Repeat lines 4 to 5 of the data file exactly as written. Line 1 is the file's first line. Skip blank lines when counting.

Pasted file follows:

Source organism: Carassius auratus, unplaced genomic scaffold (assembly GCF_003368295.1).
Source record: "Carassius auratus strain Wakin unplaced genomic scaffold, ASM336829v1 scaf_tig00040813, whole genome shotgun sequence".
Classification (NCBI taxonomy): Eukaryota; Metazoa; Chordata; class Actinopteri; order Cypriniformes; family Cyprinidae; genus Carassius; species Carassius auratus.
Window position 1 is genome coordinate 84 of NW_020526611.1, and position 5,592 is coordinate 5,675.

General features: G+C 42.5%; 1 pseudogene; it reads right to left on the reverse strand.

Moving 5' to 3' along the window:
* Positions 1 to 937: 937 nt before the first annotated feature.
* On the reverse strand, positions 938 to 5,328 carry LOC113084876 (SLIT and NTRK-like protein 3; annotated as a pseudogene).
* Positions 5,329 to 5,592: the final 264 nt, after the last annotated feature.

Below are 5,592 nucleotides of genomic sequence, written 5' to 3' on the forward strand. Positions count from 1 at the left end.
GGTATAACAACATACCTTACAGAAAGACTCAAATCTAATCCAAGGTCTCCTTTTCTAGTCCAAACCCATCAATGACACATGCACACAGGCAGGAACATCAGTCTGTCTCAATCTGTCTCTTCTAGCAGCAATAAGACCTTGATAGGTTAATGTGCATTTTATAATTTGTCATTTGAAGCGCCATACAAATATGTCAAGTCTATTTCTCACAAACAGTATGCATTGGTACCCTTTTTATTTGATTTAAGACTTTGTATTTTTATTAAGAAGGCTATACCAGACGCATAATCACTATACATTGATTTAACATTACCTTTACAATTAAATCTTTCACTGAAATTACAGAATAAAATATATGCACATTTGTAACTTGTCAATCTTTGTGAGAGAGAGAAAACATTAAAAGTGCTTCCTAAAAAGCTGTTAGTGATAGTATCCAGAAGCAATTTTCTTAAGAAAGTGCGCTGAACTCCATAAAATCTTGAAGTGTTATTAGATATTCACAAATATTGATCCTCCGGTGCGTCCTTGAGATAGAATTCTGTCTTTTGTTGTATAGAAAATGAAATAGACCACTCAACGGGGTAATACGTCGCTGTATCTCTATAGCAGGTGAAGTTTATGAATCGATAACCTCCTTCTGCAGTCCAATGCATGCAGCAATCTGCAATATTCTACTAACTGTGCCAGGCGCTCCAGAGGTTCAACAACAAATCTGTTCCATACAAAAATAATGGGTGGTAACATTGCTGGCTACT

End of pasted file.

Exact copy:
Window position 1 is genome coordinate 84 of NW_020526611.1, and position 5,592 is coordinate 5,675.

General features: G+C 42.5%; 1 pseudogene; it reads right to left on the reverse strand.